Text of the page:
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parapro template

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Sarah Murphy

on 9 April 2013

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Transcript of parapro template

Any school employees whose positions are either instructional in nature or who deliver other direct services to students and/or their parents; and who work under the supervision of teachers or other professional staff who have the ultimate responsibility for the design, implementation and evaluation of education and related services programs and student progress.
(http://www.geocities.com/soozeej/SpEdPara.htm; Feb. 2, 2013) The Paraprofessional Interactions with Administration,
Related Services, and Parents Qualifications and Legality What are the legal aspects of being a paraprofessional? Interviews with a special education teacher
and paraprofessional The Hierarchy School Board Superintendent Elementary School Principal Supervising Teacher Paraprofessional High School Principal Supervising Teacher Paraprofessional Thank You What are the qualifications to become a paraprofessional? Collaboration with a Supportive Supervising Teacher Years of service: 21yrs
Education: B.S. English

What does your job entail on a day to day basis?
Assist teacher, conduct lessons, help students with homework and questions they may have, take anecdotal notes

When a problem arises with a student, can you approach administration directly? Or do you have to tell your supervising teacher first?
Yes, although it is my responsibility to inform the teacher beforehand. I have often gone to administration, Social Workers, or whoever else may be appropriate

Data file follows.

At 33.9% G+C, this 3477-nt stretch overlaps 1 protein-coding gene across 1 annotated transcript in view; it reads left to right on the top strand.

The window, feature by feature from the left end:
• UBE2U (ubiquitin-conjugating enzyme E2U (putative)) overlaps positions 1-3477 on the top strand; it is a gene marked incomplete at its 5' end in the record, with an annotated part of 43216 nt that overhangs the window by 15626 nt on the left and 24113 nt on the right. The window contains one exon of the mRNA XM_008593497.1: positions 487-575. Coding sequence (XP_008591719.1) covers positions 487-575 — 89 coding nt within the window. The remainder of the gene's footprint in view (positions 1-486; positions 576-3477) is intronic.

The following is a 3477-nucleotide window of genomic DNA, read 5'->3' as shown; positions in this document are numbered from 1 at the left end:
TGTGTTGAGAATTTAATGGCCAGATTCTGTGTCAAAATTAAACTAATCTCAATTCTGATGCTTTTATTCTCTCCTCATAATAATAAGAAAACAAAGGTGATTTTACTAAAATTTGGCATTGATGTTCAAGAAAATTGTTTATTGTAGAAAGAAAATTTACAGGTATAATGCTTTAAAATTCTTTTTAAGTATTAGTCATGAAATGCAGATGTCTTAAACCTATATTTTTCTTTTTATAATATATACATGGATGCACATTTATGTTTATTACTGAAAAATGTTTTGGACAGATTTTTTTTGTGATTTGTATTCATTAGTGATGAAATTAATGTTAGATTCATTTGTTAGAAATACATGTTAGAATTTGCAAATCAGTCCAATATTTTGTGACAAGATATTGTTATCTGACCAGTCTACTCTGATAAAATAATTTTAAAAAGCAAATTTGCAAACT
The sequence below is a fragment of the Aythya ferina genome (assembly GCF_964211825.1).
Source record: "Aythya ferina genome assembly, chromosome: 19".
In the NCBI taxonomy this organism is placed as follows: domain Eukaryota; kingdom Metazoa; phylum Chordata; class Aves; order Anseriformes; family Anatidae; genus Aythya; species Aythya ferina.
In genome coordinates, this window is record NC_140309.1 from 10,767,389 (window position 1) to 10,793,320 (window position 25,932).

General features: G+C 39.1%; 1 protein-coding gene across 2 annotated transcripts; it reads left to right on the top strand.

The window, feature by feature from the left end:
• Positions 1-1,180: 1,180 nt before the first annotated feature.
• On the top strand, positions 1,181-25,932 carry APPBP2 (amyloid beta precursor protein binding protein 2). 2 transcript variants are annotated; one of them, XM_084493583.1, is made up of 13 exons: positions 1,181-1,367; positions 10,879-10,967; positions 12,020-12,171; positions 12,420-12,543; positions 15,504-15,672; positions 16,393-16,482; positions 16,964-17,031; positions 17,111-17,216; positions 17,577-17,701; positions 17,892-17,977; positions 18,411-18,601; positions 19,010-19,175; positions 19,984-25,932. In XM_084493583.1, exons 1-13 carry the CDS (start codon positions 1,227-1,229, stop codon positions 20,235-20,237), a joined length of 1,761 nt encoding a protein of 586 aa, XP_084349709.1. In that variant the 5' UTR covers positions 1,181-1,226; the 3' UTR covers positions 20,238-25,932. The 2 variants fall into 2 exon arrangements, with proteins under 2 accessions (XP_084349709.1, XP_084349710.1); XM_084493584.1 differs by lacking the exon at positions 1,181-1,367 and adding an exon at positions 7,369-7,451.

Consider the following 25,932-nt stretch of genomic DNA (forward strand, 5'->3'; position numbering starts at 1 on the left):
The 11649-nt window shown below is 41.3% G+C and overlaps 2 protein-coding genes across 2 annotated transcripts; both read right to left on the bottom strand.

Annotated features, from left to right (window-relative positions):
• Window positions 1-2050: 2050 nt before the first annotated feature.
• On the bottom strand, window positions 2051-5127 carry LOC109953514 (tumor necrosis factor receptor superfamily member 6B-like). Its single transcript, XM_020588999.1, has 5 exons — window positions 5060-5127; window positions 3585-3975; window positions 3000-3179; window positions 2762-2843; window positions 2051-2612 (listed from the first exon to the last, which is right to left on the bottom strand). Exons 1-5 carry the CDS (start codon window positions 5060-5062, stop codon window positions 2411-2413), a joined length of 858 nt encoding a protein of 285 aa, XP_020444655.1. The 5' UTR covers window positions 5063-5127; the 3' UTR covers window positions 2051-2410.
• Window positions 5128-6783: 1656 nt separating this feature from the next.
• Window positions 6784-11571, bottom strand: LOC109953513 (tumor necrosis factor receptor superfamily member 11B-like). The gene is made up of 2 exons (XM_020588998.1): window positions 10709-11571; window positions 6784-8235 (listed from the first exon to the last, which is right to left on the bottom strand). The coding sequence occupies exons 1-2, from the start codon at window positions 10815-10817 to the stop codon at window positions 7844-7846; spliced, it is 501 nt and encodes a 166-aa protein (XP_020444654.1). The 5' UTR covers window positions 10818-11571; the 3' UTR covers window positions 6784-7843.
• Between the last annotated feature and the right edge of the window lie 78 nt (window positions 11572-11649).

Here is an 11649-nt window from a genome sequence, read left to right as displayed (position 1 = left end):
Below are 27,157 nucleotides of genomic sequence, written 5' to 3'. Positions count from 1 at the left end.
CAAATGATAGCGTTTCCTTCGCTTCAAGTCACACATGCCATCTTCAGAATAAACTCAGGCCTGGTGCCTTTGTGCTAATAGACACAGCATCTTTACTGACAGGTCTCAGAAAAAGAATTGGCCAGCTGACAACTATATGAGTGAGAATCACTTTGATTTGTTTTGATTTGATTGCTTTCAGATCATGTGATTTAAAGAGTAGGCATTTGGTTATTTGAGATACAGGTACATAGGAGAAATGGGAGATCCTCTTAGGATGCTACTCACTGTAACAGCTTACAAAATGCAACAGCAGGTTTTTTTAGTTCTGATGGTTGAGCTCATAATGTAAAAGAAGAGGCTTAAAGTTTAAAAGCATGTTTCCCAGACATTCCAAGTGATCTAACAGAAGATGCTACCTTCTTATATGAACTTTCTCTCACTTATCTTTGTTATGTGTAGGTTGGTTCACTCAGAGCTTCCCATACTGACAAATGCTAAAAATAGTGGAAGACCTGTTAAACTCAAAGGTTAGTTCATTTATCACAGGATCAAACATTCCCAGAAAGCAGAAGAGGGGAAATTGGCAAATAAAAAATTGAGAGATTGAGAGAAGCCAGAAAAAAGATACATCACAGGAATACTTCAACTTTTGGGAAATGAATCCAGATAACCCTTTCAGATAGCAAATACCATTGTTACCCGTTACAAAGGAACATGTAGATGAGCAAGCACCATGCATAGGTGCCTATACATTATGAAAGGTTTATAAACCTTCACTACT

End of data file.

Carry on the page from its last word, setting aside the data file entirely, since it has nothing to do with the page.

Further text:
What is your role with related services?
I often share information with Social Worker, Nurse, Speech Therapist, and have worked with each on classroom presentations/activities.

Do you collaborate on a regular basis with other teachers?
As often as possible- When appropriate will attend team meetings and will seek out teachers to help with push-in situations

When discussing an IEP, are you present and/or do you have a voice in the matter?
Supervising teacher often asks for my opinion on IEPs. We discuss student work, completion, behaviors, and ongoing progress

What has been your relationship with District Office?
In the past, it was quite cordial; however recently there has been a change in administration and a change in the dealings with paraprofessionals. Interestingly, when my experience is needed by D.O., I am treated much differently (i.e. better)

When there is a meeting with parents, are you allowed to express your concerns or observations?
I attend parent meetings on a regular basis. I have been encouraged to voice my concerns, express my opinions, and share my observations Collaboration with a Uncooperative Supervising Teacher Years of service: 1 yr
Education: Elementary Education; Middle School Science Endorsement